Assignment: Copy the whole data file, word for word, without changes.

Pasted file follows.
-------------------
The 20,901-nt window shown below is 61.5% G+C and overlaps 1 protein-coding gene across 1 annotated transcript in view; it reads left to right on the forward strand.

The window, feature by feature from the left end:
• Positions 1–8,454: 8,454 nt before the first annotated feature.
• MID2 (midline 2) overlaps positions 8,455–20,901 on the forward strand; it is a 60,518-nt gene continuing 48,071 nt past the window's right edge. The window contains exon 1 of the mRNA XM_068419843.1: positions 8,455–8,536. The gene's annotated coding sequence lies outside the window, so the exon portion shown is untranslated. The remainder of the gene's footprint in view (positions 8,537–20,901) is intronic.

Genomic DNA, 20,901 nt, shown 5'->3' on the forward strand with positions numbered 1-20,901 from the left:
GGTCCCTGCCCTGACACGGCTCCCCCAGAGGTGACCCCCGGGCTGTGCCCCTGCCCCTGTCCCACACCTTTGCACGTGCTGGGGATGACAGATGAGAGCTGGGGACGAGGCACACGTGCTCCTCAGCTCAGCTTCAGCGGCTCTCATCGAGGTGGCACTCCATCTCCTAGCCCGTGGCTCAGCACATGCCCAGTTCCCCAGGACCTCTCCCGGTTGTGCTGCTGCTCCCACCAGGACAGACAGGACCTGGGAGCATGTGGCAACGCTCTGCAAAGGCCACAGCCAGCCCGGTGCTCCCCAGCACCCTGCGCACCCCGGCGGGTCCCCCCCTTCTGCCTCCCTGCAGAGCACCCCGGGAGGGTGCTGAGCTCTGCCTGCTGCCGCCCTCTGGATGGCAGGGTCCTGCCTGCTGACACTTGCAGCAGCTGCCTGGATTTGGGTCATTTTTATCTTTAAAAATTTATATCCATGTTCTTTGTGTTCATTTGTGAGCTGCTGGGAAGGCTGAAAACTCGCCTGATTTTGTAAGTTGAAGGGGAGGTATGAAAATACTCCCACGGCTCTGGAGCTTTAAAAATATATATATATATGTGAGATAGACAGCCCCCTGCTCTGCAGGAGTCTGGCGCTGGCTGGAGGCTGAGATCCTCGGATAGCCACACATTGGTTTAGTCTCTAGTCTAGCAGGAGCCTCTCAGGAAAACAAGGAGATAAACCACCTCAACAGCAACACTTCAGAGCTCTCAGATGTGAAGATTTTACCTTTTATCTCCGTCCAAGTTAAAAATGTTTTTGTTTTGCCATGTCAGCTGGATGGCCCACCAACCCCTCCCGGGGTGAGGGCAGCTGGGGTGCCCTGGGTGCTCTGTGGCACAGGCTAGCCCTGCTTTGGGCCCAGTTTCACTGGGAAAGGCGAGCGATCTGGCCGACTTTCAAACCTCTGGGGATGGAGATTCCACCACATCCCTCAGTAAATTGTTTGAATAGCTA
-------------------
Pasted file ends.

The 20,901-nt window shown below is 61.5% G+C and overlaps 1 protein-coding gene across 1 annotated transcript in view; it reads left to right on the forward strand.

The window, feature by feature from the left end:
• Positions 1–8,454: 8,454 nt before the first annotated feature.
• MID2 (midline 2) overlaps positions 8,455–20,901 on the forward strand; it is a 60,518-nt gene continuing 48,071 nt past the window's right edge. The window contains exon 1 of the mRNA XM_068419843.1: positions 8,455–8,536. The gene's annotated coding sequence lies outside the window, so the exon portion shown is untranslated. The remainder of the gene's footprint in view (positions 8,537–20,901) is intronic.

Genomic DNA, 20,901 nt, shown 5'->3' on the forward strand with positions numbered 1-20,901 from the left:
GGTCCCTGCCCTGACACGGCTCCCCCAGAGGTGACCCCCGGGCTGTGCCCCTGCCCCTGTCCCACACCTTTGCACGTGCTGGGGATGACAGATGAGAGCTGGGGACGAGGCACACGTGCTCCTCAGCTCAGCTTCAGCGGCTCTCATCGAGGTGGCACTCCATCTCCTAGCCCGTGGCTCAGCACATGCCCAGTTCCCCAGGACCTCTCCCGGTTGTGCTGCTGCTCCCACCAGGACAGACAGGACCTGGGAGCATGTGGCAACGCTCTGCAAAGGCCACAGCCAGCCCGGTGCTCCCCAGCACCCTGCGCACCCCGGCGGGTCCCCCCCTTCTGCCTCCCTGCAGAGCACCCCGGGAGGGTGCTGAGCTCTGCCTGCTGCCGCCCTCTGGATGGCAGGGTCCTGCCTGCTGACACTTGCAGCAGCTGCCTGGATTTGGGTCATTTTTATCTTTAAAAATTTATATCCATGTTCTTTGTGTTCATTTGTGAGCTGCTGGGAAGGCTGAAAACTCGCCTGATTTTGTAAGTTGAAGGGGAGGTATGAAAATACTCCCACGGCTCTGGAGCTTTAAAAATATATATATATATGTGAGATAGACAGCCCCCTGCTCTGCAGGAGTCTGGCGCTGGCTGGAGGCTGAGATCCTCGGATAGCCACACATTGGTTTAGTCTCTAGTCTAGCAGGAGCCTCTCAGGAAAACAAGGAGATAAACCACCTCAACAGCAACACTTCAGAGCTCTCAGATGTGAAGATTTTACCTTTTATCTCCGTCCAAGTTAAAAATGTTTTTGTTTTGCCATGTCAGCTGGATGGCCCACCAACCCCTCCCGGGGTGAGGGCAGCTGGGGTGCCCTGGGTGCTCTGTGGCACAGGCTAGCCCTGCTTTGGGCCCAGTTTCACTGGGAAAGGCGAGCGATCTGGCCGACTTTCAAACCTCTGGGGATGGAGATTCCACCACATCCCTCAGTAAATTGTTTGAATAGCTA